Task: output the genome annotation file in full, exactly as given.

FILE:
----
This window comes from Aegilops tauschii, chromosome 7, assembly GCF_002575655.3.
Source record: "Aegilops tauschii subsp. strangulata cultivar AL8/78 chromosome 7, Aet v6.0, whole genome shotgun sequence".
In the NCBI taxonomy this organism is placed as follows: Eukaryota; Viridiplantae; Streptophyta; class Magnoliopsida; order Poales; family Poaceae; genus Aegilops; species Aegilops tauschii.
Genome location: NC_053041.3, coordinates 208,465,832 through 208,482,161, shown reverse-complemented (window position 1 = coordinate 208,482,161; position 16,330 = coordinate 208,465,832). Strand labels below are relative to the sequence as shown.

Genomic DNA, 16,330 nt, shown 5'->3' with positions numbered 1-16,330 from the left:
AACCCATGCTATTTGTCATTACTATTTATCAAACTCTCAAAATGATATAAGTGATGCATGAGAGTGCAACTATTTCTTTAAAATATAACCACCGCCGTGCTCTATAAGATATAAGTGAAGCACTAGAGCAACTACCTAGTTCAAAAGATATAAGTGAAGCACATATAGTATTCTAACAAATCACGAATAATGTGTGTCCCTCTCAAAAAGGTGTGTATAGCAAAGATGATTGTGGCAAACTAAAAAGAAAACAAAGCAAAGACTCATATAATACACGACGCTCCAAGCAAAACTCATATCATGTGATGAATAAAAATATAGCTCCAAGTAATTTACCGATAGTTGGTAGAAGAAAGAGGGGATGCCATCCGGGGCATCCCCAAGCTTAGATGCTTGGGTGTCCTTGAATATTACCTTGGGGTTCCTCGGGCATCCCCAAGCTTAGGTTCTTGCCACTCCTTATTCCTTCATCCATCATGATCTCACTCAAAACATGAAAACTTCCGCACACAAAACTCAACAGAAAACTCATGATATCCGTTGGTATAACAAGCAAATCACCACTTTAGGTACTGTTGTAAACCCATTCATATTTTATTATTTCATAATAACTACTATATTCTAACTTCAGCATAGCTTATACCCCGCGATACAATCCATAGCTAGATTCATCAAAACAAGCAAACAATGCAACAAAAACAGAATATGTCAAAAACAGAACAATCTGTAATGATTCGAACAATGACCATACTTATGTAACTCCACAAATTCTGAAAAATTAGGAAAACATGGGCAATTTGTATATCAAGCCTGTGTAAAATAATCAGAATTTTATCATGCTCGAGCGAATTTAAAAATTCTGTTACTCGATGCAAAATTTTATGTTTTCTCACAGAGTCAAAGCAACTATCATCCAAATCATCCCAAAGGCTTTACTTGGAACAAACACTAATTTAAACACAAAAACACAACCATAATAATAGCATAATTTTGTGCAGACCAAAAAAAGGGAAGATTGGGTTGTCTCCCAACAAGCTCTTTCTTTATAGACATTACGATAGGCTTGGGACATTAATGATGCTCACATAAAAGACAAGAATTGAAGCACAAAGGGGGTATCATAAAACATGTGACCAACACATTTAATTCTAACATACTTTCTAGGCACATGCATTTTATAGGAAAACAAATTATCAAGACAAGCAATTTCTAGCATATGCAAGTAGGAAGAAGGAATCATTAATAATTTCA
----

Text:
This window comes from Aegilops tauschii, chromosome 7, assembly GCF_002575655.3.
Source record: "Aegilops tauschii subsp. strangulata cultivar AL8/78 chromosome 7, Aet v6.0, whole genome shotgun sequence".
In the NCBI taxonomy this organism is placed as follows: Eukaryota; Viridiplantae; Streptophyta; class Magnoliopsida; order Poales; family Poaceae; genus Aegilops; species Aegilops tauschii.
Genome location: NC_053041.3, coordinates 208,465,832 through 208,482,161, shown reverse-complemented (window position 1 = coordinate 208,482,161; position 16,330 = coordinate 208,465,832). Strand labels below are relative to the sequence as shown.

Genomic DNA, 16,330 nt, shown 5'->3' with positions numbered 1-16,330 from the left:
AACCCATGCTATTTGTCATTACTATTTATCAAACTCTCAAAATGATATAAGTGATGCATGAGAGTGCAACTATTTCTTTAAAATATAACCACCGCCGTGCTCTATAAGATATAAGTGAAGCACTAGAGCAACTACCTAGTTCAAAAGATATAAGTGAAGCACATATAGTATTCTAACAAATCACGAATAATGTGTGTCCCTCTCAAAAAGGTGTGTATAGCAAAGATGATTGTGGCAAACTAAAAAGAAAACAAAGCAAAGACTCATATAATACACGACGCTCCAAGCAAAACTCATATCATGTGATGAATAAAAATATAGCTCCAAGTAATTTACCGATAGTTGGTAGAAGAAAGAGGGGATGCCATCCGGGGCATCCCCAAGCTTAGATGCTTGGGTGTCCTTGAATATTACCTTGGGGTTCCTCGGGCATCCCCAAGCTTAGGTTCTTGCCACTCCTTATTCCTTCATCCATCATGATCTCACTCAAAACATGAAAACTTCCGCACACAAAACTCAACAGAAAACTCATGATATCCGTTGGTATAACAAGCAAATCACCACTTTAGGTACTGTTGTAAACCCATTCATATTTTATTATTTCATAATAACTACTATATTCTAACTTCAGCATAGCTTATACCCCGCGATACAATCCATAGCTAGATTCATCAAAACAAGCAAACAATGCAACAAAAACAGAATATGTCAAAAACAGAACAATCTGTAATGATTCGAACAATGACCATACTTATGTAACTCCACAAATTCTGAAAAATTAGGAAAACATGGGCAATTTGTATATCAAGCCTGTGTAAAATAATCAGAATTTTATCATGCTCGAGCGAATTTAAAAATTCTGTTACTCGATGCAAAATTTTATGTTTTCTCACAGAGTCAAAGCAACTATCATCCAAATCATCCCAAAGGCTTTACTTGGAACAAACACTAATTTAAACACAAAAACACAACCATAATAATAGCATAATTTTGTGCAGACCAAAAAAAGGGAAGATTGGGTTGTCTCCCAACAAGCTCTTTCTTTATAGACATTACGATAGGCTTGGGACATTAATGATGCTCACATAAAAGACAAGAATTGAAGCACAAAGGGGGTATCATAAAACATGTGACCAACACATTTAATTCTAACATACTTTCTAGGCACATGCATTTTATAGGAAAACAAATTATCAAGACAAGCAATTTCTAGCATATGCAAGTAGGAAGAAGGAATCATTAATAATTTCA